The final numbers aren’t in yet on this year’s South Dakota tourism season.
But businesses in the Black Hills that depend on tourism say it was a good year for visitors.
Most Black Hills tourism businesses say the spring and summer rains helped create a more attractive Black Hills and Badlands this year that lasted into the late summer. Stable gas prices and a generally stable economy also helped.
“Tourism has been great for us this year. In the last few years we have seen a steady, uphill climb. This year, we figured it out, we’ve had a four percent increase. And that’s kind of the level we’ve been going at for the last several years now,” with Reptile Gardens David Yahne said.
One thing that’s mentioned consistently by most businesses is the steadily increasing numbers of visitors from overseas.
“It went really well this year. We had plenty of tourists this year that came in from all over the world and probably from a wider circulation than we’ve had in the past. And our numbers were up considerably,” Founding Fathers Manager Chris Orr said.
At the Mammoth Site, the numbers were down slightly so far. But they may match or exceed last year’s numbers depending on what happens this month.
“As of now, we’ve probably seen 90 thousand people through our doors. And going forward, by the end of the year we’ll have a hundred thousand visitors through our doors,” Mammoth Site Business Manager Preston Gable said.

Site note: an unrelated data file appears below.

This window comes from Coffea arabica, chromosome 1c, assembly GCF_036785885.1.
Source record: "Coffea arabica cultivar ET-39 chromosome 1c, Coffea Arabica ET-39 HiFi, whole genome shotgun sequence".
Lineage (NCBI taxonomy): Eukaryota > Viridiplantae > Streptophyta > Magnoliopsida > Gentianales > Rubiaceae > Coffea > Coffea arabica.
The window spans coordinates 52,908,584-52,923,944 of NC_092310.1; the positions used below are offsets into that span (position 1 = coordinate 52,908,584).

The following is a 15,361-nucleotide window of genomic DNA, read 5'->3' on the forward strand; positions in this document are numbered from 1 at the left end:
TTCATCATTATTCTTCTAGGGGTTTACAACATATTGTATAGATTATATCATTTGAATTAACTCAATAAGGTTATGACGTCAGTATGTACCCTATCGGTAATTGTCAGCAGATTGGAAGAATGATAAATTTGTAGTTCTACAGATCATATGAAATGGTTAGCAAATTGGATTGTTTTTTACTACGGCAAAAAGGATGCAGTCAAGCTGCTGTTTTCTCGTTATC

Now that it’s September, the tourists are usually adults who aren’t hindered by school schedules, and include people who prefer the cooler fall temperatures. After Labor Day tourism is actually part of gains in recent years.
“In the last few years we’re extended our season. We now have a much larger spring and fall season. We call those our shoulder seasons,” Yahne said.
“Shoulder seasons” is a term being used by more tourism businesses as the graph of visitor numbers that starts gradually in the spring, peaks in the summer, drops somewhat, and then levels off in September.
“This is kind of like round three of our visitation. So, first round we kind of have our spring season, then we have the heart of the summer, and then we have our fall shoulder season,” Custer State Park’s Kobee Stalder said.
Aside from the general estimates of tourist movement, each of these Black Hills destinations also say they have reasons to be optimistic that are unique to their own situation. The Mammoth Site, for example, attracts a somewhat different clientele from the other sites.
“Here, we are an active research and education center. We just happen to be funded mostly by tourism,” Gable said.
Reptile Gardens brings in a different crowd yet again.
“We are no longer a roadside attraction, we are a destination. And we couldn’t be happier,” Yahne said.
And Custer State Park has fall events that will bolster its total numbers when they are finally tallied.
“Now we look into the Buffalo Roundup weekend where we…obviously we have about 20,000 people come out for that event.” Stalder said.
All a good performance, say South Dakota boosters, for the state’s second largest industry.
Each year, South Dakota plays host to an average of close to 14 million visitors.